. Why is it that the same transformers seem to always be hit by lightning?
Lightning tends to strike elevated objects that acquire large charges that are opposite to those of the clouds. Since transformers are often elevated and they are connected to wires that allow them to become highly polarized when a charged cloud passes overhead, transformers are good targets for lightning.
. With reference to power generation and transmission, can you please explain "Volt Amp Reactance" (VAR, kVAR, MVAR). What is meant by "importing/exporting VAR's"? What is meant when a plant is "consuming/producing VAR's"— ID, Northern Territory, Australia
In most situations of AC electric power generation or AC electric power consumption, the current flowing through the circuit is in phase with (or, more simply, directly proportional to) the voltage across the circuit. But that isn't always the case. In situations involving reactive components (e.g., capacitors and inductors), it's possible for the current and voltage to be out of phase with one another. If the current and voltage are a full 90° out of phase, there is no average power flowing through the circuit. I believe that VAR is a reference to this portion electricity in the circuit—the portion for which the voltage and current are 90° out of phase. While this portion of the electricity doesn't transfer any power, it does place demands on the power transmission system. I think that the distinctions between "importing" and "exporting" and between "consuming" and "producing" are related to the phase ordering of the current and voltage (whether a device is acting as a capacitor or an inductor). In one case, the voltage leads the current by 90° and in the other the current leads the voltage by 90°.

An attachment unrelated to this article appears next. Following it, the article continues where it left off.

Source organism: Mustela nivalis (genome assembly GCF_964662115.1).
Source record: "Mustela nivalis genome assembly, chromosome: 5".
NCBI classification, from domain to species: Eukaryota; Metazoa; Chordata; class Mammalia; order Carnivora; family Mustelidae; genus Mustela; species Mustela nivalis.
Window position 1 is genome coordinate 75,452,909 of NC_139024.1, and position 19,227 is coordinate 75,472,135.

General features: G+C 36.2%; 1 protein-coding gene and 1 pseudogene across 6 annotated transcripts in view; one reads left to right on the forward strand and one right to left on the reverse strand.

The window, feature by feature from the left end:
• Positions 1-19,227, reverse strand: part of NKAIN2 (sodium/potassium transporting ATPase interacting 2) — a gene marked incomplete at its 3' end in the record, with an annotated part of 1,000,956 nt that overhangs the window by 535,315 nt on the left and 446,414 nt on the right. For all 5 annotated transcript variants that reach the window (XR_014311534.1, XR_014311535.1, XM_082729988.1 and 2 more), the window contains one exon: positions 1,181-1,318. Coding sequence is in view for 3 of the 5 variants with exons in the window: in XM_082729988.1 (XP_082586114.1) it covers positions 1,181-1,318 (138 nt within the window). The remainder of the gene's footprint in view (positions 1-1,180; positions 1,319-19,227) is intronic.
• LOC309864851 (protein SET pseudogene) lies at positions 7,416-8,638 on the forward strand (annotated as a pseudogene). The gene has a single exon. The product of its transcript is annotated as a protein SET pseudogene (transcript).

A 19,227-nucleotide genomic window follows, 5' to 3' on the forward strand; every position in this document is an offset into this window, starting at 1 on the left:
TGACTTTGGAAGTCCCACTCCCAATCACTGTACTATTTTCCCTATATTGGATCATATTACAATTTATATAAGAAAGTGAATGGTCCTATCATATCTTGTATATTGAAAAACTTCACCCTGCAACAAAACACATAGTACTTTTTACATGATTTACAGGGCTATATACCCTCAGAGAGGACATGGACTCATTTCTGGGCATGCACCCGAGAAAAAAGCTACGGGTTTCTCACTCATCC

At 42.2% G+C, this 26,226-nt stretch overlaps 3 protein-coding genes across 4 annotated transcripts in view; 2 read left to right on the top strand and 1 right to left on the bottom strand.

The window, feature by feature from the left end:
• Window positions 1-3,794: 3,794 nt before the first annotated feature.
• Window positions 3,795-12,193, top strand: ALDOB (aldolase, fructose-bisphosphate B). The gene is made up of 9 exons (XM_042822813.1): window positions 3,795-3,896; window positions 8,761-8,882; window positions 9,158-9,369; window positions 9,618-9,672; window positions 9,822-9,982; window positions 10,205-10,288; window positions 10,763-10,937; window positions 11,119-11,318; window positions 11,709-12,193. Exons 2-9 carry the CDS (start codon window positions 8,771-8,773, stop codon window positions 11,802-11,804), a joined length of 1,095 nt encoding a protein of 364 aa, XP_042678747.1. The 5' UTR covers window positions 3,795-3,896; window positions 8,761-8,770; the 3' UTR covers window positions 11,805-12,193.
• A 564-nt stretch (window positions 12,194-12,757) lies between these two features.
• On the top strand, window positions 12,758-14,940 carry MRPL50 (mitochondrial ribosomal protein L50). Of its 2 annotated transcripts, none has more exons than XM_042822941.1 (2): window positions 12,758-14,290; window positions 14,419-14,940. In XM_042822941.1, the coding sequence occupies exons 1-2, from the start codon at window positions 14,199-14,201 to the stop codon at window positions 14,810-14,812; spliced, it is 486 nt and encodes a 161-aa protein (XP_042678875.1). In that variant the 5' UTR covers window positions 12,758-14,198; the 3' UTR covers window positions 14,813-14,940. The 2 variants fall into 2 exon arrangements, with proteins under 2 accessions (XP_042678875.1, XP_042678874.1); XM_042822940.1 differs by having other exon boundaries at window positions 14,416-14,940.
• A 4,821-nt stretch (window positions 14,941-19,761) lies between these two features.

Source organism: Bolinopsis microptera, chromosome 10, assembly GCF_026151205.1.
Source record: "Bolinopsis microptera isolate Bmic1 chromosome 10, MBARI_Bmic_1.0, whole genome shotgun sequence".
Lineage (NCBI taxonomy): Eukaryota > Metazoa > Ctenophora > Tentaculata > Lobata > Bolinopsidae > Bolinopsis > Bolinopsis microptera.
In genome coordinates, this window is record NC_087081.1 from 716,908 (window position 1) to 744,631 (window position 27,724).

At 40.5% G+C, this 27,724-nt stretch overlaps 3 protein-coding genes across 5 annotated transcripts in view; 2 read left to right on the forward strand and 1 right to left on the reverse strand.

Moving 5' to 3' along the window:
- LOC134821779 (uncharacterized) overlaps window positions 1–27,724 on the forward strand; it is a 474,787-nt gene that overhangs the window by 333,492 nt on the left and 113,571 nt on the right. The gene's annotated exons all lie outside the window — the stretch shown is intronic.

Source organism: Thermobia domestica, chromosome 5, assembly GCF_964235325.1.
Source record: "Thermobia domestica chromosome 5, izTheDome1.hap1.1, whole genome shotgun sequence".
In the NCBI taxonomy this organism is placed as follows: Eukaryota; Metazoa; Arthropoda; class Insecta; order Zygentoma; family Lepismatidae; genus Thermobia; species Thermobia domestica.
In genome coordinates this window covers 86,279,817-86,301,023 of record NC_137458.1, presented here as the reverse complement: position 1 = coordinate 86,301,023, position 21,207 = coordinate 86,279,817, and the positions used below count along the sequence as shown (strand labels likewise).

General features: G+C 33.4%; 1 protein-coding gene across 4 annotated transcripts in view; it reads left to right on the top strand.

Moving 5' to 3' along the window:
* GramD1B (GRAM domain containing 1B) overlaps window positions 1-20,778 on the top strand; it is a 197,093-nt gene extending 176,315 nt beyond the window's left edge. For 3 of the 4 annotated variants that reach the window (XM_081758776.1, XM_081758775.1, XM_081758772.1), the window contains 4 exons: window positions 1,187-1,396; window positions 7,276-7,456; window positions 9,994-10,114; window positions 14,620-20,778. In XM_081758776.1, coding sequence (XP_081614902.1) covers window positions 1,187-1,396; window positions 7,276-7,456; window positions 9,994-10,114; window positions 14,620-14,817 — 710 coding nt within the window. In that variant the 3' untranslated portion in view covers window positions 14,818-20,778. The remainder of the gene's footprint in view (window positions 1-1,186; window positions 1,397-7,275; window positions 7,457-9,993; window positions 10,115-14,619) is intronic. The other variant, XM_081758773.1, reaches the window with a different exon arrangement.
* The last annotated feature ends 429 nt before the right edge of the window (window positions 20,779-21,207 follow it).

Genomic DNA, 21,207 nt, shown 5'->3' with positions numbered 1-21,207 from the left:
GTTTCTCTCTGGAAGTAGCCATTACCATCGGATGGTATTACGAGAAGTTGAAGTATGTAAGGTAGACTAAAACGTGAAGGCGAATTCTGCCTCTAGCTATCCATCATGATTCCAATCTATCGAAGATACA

. How can people lay on a bed of nails and still survive? — LW, Marion, OH
If you push gently on the tip of one nail, it won't pierce your finger. When you push on the nail, it pushes back on you, but the force pushing the nail against your finger isn't strong enough to break your skin. If you push twice as hard on two nails at once, using two different fingers, then the force you exert on each nail will be the same as before and each nail will push back against one of your fingers with the same force as before. Once again, the nails won't break your skin. If you now push 100 times as hard against 100 nails, each nail won't push hard enough against you to break your skin. In fact, a few hundred nails will be able to push on you with an overall force equal to your weight without piercing you. That's the idea behind a bed of nails—by lying on many nails at once, you allow so many nails to push upward on you that, while the overall force they exert on you is enough to balance your weight, the force exerted by each individual nail isn't enough to draw blood. These nails have to be spread out around your body so that no individual nails bear more than their fair share of your weight. If one of the nails took too much of your weight, you'd be hurt by it.